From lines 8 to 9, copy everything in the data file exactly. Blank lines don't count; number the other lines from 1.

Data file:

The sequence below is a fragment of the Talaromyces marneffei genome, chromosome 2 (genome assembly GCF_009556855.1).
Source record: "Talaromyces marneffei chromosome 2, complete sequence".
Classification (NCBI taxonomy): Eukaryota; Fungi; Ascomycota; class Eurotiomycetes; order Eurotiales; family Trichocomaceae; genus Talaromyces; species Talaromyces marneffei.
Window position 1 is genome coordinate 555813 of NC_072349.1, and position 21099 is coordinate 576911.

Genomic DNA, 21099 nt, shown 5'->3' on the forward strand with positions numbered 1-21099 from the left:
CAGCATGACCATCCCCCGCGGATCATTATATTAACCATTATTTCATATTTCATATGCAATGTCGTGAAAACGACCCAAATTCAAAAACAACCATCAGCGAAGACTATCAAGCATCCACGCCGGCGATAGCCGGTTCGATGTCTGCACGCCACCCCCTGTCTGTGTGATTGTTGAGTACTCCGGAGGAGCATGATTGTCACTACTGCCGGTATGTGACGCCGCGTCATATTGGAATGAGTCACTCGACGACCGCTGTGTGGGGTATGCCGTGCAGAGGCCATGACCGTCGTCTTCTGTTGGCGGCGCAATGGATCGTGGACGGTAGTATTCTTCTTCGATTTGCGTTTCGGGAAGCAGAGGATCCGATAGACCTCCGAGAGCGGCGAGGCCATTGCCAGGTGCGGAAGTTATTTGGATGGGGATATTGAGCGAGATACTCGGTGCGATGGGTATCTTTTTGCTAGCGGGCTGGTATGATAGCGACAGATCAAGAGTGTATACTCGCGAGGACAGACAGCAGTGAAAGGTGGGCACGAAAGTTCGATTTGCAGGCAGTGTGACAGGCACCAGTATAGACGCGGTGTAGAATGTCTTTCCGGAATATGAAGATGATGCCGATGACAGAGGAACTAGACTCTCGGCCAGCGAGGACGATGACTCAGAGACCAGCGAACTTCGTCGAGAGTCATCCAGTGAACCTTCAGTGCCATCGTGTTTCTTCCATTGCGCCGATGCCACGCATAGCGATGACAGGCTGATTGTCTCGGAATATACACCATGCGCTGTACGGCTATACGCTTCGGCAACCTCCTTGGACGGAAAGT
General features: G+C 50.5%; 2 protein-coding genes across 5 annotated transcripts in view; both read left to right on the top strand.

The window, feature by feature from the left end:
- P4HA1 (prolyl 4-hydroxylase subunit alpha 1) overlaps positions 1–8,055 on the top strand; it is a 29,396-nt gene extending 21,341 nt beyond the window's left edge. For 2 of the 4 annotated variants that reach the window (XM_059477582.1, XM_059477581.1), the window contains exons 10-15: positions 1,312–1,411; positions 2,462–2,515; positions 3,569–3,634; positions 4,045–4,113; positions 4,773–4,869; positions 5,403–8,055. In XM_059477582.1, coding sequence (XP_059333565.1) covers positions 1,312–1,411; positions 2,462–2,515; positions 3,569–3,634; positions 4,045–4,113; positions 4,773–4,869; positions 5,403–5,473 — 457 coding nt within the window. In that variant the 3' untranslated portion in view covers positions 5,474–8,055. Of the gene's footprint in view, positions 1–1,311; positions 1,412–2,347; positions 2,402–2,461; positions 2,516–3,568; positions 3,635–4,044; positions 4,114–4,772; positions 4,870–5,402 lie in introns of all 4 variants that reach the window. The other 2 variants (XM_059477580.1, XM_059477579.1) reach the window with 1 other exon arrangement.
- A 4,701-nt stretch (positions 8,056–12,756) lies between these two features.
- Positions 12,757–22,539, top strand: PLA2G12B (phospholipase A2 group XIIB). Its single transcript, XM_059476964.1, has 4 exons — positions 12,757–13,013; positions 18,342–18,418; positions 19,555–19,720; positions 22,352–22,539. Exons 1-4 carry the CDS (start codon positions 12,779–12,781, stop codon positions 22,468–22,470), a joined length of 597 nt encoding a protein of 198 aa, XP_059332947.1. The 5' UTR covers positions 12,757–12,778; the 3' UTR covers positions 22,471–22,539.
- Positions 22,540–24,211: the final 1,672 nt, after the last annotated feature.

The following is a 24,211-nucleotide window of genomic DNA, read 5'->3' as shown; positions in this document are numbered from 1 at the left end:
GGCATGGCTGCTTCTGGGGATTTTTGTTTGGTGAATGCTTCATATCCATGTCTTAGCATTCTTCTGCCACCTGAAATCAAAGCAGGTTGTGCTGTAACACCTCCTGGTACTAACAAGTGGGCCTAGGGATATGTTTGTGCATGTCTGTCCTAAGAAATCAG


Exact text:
The window, feature by feature from the left end:
- P4HA1 (prolyl 4-hydroxylase subunit alpha 1) overlaps positions 1–8,055 on the top strand; it is a 29,396-nt gene extending 21,341 nt beyond the window's left edge. For 2 of the 4 annotated variants that reach the window (XM_059477582.1, XM_059477581.1), the window contains exons 10-15: positions 1,312–1,411; positions 2,462–2,515; positions 3,569–3,634; positions 4,045–4,113; positions 4,773–4,869; positions 5,403–8,055. In XM_059477582.1, coding sequence (XP_059333565.1) covers positions 1,312–1,411; positions 2,462–2,515; positions 3,569–3,634; positions 4,045–4,113; positions 4,773–4,869; positions 5,403–5,473 — 457 coding nt within the window. In that variant the 3' untranslated portion in view covers positions 5,474–8,055. Of the gene's footprint in view, positions 1–1,311; positions 1,412–2,347; positions 2,402–2,461; positions 2,516–3,568; positions 3,635–4,044; positions 4,114–4,772; positions 4,870–5,402 lie in introns of all 4 variants that reach the window. The other 2 variants (XM_059477580.1, XM_059477579.1) reach the window with 1 other exon arrangement.